... It is challenging to get a single product selectively due to various competitive O-and C-alkylation reactions. Numerous methods for synthesizing the O-methylated product of HQ have been reported, involving the use of sulfuric acid, hydrohalic acid, perchloric acid, and acetic acid in the presence of triethylamine and their salts [1][2][3][4]. Various heterogeneous catalysts such as silica, alumina, zeolites, alkali-loaded silica and zeolite, ion exchange resins, acid loaded clays have been reported [5][6][7][8][9][10][11]. Recently, various functionalized Bronsted acidic ionic liquids have been reported for selective O-methylation of HQ [12,13]. ...
... The lone pair of oxygen atoms in BQ attacks the methyl group of MeOH that leads to the formation of I 4 and water(5). The reaction between HQ and I 4 involves the abstraction of hydride from HQ leading to BQ regeneration with intermediate I 5 , which on deprotonation result in a product, 4-MP (4).Figure 11indicates the reaction between intermediate I4 and MeOH, which involves the abstraction of hydride from MeOH representing the role of MeOH as a reducing agent. The intermediate I 5 on deprotonation results in 4-MP formation. ...
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An environmentally benign process for synthesizing 4-methoxyphenol through methylation of hydroquinone using polystyrene immobilized Bronsted acidic ionic liquid is presented. The catalyst has been characterized by several techniques, such as solid-state NMR, FTIR, and XRD. The morphological properties were analyzed through SEM and TEM analysis. The elemental analysis was performed using EDS and XPS techniques. The catalyst was thermally stable up to 603 K, which was confirmed by TGA. The chemical interaction between ionic liquid and polystyrene was confirmed by measuring the glass transition temperature of pure polystyrene and catalyst. The BET analysis was performed to estimate the catalyst’s surface area, pore size, and pore volume. The recyclability of the proposed new catalyst was established up to five recycle runs in the batch mode. In addition, continuous flow experiments were conducted to test the catalytic activity in terms of catalyst life span and showed excellent stability up to 20 h. The rapid separation, long-term stability, and efficient recycling of synthesized polymeric catalysts make an excellent alternative to the commonly used homogeneous catalysts for selective O-methylation of hydroquinone reaction. The newly developed continuous process for synthesizing 4-methoxyphenol with 100% selectivity suggests good opportunities to reduce energy consumption, which designates a cost-effective process. Graphical Abstract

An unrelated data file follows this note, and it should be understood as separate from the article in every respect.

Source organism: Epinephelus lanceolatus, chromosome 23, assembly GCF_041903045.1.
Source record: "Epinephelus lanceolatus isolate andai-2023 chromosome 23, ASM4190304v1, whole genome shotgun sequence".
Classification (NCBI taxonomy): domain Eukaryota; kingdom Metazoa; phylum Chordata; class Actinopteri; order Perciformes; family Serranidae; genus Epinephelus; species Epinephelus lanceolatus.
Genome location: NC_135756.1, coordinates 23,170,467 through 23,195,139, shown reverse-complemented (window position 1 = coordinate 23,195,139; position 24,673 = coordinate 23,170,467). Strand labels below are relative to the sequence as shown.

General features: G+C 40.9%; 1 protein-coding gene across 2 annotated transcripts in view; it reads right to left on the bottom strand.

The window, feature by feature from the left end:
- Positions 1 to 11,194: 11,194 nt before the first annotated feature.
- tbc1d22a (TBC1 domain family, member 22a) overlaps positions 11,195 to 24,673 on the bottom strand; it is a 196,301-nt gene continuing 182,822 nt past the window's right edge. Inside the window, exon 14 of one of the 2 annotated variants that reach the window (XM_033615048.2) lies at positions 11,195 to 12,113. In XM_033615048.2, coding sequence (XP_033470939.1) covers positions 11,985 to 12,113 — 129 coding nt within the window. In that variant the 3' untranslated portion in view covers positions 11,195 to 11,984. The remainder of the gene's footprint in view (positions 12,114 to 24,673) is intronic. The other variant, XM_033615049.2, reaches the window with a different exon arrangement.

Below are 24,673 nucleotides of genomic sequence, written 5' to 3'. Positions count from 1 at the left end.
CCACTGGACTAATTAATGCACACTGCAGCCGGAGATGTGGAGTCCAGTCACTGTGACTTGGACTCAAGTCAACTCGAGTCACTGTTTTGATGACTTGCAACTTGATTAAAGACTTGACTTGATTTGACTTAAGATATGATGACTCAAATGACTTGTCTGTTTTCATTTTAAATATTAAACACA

... In a three-necked flask fitted with dropping funnel, refrigerant and magnetic stirrer, accurately flamed and under nitrogen stream, sulfuric acid (24 ml) and chitosan (0.6 g) were added. Then, hydroquinone (0.5 g) and sodium nitrite (0.0156 g) were added at room temperature and under magnetic stirring, and the reaction was maintened for 72 h [26]. After that there was the separation of the two phases, aqueous and organic, by means of a separating funnel. ...
... Briefly, the gauze was initially carboxylated and characterized. The quantitative analysis of the carboxy groups [26], has revealed a content of 0.469-50 mg of gauze. The FT-IR spectrum showed the presence of a new band at 1725 cm −1 due to the acid stretching vibration of C=O (Fig. 3, curve b). ...